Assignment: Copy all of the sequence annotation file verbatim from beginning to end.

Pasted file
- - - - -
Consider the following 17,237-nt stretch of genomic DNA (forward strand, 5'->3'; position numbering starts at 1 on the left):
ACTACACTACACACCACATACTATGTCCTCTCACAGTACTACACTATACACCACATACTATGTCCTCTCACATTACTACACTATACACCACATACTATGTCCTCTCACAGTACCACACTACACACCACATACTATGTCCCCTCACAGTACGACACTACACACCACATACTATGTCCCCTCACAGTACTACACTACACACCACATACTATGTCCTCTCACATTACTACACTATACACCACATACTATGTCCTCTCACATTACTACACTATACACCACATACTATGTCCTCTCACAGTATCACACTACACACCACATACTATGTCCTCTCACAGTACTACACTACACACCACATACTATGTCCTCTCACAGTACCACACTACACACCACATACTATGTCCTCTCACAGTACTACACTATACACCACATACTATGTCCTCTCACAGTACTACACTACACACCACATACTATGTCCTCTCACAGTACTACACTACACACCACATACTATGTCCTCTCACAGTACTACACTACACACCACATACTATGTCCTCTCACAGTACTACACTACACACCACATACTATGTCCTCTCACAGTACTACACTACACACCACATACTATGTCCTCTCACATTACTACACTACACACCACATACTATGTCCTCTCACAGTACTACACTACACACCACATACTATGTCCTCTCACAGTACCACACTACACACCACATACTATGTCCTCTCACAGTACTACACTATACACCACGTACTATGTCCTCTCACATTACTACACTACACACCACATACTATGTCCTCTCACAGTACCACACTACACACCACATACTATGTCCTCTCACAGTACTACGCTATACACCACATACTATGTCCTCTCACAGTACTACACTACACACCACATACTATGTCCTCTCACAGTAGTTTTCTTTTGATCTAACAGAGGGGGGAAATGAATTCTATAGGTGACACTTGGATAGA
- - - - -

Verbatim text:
Consider the following 17,237-nt stretch of genomic DNA (forward strand, 5'->3'; position numbering starts at 1 on the left):
ACTACACTACACACCACATACTATGTCCTCTCACAGTACTACACTATACACCACATACTATGTCCTCTCACATTACTACACTATACACCACATACTATGTCCTCTCACAGTACCACACTACACACCACATACTATGTCCCCTCACAGTACGACACTACACACCACATACTATGTCCCCTCACAGTACTACACTACACACCACATACTATGTCCTCTCACATTACTACACTATACACCACATACTATGTCCTCTCACATTACTACACTATACACCACATACTATGTCCTCTCACAGTATCACACTACACACCACATACTATGTCCTCTCACAGTACTACACTACACACCACATACTATGTCCTCTCACAGTACCACACTACACACCACATACTATGTCCTCTCACAGTACTACACTATACACCACATACTATGTCCTCTCACAGTACTACACTACACACCACATACTATGTCCTCTCACAGTACTACACTACACACCACATACTATGTCCTCTCACAGTACTACACTACACACCACATACTATGTCCTCTCACAGTACTACACTACACACCACATACTATGTCCTCTCACAGTACTACACTACACACCACATACTATGTCCTCTCACATTACTACACTACACACCACATACTATGTCCTCTCACAGTACTACACTACACACCACATACTATGTCCTCTCACAGTACCACACTACACACCACATACTATGTCCTCTCACAGTACTACACTATACACCACGTACTATGTCCTCTCACATTACTACACTACACACCACATACTATGTCCTCTCACAGTACCACACTACACACCACATACTATGTCCTCTCACAGTACTACGCTATACACCACATACTATGTCCTCTCACAGTACTACACTACACACCACATACTATGTCCTCTCACAGTAGTTTTCTTTTGATCTAACAGAGGGGGGAAATGAATTCTATAGGTGACACTTGGATAGA